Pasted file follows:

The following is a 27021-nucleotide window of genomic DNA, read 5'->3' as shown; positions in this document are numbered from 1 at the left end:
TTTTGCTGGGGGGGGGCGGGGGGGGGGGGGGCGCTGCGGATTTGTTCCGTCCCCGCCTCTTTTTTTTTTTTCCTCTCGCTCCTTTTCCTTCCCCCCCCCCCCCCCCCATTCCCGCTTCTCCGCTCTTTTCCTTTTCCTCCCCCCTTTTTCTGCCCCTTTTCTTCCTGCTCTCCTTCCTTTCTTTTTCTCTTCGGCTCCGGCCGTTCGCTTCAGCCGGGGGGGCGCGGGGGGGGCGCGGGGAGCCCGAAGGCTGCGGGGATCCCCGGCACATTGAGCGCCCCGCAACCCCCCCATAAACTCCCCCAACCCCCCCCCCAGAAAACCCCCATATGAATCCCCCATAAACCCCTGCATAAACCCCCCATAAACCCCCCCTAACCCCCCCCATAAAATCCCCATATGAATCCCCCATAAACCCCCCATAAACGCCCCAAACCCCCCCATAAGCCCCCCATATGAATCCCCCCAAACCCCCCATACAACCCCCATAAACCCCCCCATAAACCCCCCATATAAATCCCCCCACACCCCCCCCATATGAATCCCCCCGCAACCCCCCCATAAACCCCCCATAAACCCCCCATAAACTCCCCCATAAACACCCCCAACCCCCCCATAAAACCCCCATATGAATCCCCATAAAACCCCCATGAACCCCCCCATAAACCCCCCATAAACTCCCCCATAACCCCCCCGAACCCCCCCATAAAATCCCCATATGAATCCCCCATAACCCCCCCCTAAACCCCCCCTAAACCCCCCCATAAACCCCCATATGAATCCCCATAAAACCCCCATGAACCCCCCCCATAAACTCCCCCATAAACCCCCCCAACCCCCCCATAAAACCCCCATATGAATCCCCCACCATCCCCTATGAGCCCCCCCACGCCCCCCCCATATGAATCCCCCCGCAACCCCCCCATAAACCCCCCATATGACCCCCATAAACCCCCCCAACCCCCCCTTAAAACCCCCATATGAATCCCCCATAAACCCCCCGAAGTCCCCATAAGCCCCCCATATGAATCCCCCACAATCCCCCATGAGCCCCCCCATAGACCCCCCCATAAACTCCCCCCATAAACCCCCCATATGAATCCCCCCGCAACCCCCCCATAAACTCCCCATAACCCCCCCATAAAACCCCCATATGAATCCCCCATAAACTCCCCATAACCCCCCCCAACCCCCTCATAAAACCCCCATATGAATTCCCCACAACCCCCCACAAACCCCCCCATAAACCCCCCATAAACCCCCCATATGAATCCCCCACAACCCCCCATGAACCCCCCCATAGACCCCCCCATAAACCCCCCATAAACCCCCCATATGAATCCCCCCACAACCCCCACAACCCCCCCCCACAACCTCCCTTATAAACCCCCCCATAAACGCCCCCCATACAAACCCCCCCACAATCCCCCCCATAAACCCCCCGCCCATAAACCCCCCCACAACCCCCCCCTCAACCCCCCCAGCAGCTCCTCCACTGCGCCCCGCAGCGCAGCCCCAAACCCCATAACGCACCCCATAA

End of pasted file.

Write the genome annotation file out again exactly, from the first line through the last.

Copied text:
The following is a 27021-nucleotide window of genomic DNA, read 5'->3' as shown; positions in this document are numbered from 1 at the left end:
TTTTGCTGGGGGGGGGCGGGGGGGGGGGGGGCGCTGCGGATTTGTTCCGTCCCCGCCTCTTTTTTTTTTTTCCTCTCGCTCCTTTTCCTTCCCCCCCCCCCCCCCCCATTCCCGCTTCTCCGCTCTTTTCCTTTTCCTCCCCCCTTTTTCTGCCCCTTTTCTTCCTGCTCTCCTTCCTTTCTTTTTCTCTTCGGCTCCGGCCGTTCGCTTCAGCCGGGGGGGCGCGGGGGGGGCGCGGGGAGCCCGAAGGCTGCGGGGATCCCCGGCACATTGAGCGCCCCGCAACCCCCCCATAAACTCCCCCAACCCCCCCCCCAGAAAACCCCCATATGAATCCCCCATAAACCCCTGCATAAACCCCCCATAAACCCCCCCTAACCCCCCCCATAAAATCCCCATATGAATCCCCCATAAACCCCCCATAAACGCCCCAAACCCCCCCATAAGCCCCCCATATGAATCCCCCCAAACCCCCCATACAACCCCCATAAACCCCCCCATAAACCCCCCATATAAATCCCCCCACACCCCCCCCATATGAATCCCCCCGCAACCCCCCCATAAACCCCCCATAAACCCCCCATAAACTCCCCCATAAACACCCCCAACCCCCCCATAAAACCCCCATATGAATCCCCATAAAACCCCCATGAACCCCCCCATAAACCCCCCATAAACTCCCCCATAACCCCCCCGAACCCCCCCATAAAATCCCCATATGAATCCCCCATAACCCCCCCCTAAACCCCCCCTAAACCCCCCCATAAACCCCCATATGAATCCCCATAAAACCCCCATGAACCCCCCCCATAAACTCCCCCATAAACCCCCCCAACCCCCCCATAAAACCCCCATATGAATCCCCCACCATCCCCTATGAGCCCCCCCACGCCCCCCCCATATGAATCCCCCCGCAACCCCCCCATAAACCCCCCATATGACCCCCATAAACCCCCCCAACCCCCCCTTAAAACCCCCATATGAATCCCCCATAAACCCCCCGAAGTCCCCATAAGCCCCCCATATGAATCCCCCACAATCCCCCATGAGCCCCCCCATAGACCCCCCCATAAACTCCCCCCATAAACCCCCCATATGAATCCCCCCGCAACCCCCCCATAAACTCCCCATAACCCCCCCATAAAACCCCCATATGAATCCCCCATAAACTCCCCATAACCCCCCCCAACCCCCTCATAAAACCCCCATATGAATTCCCCACAACCCCCCACAAACCCCCCCATAAACCCCCCATAAACCCCCCATATGAATCCCCCACAACCCCCCATGAACCCCCCCATAGACCCCCCCATAAACCCCCCATAAACCCCCCATATGAATCCCCCCACAACCCCCACAACCCCCCCCCACAACCTCCCTTATAAACCCCCCCATAAACGCCCCCCATACAAACCCCCCCACAATCCCCCCCATAAACCCCCCGCCCATAAACCCCCCCACAACCCCCCCCTCAACCCCCCCAGCAGCTCCTCCACTGCGCCCCGCAGCGCAGCCCCAAACCCCATAACGCACCCCATAA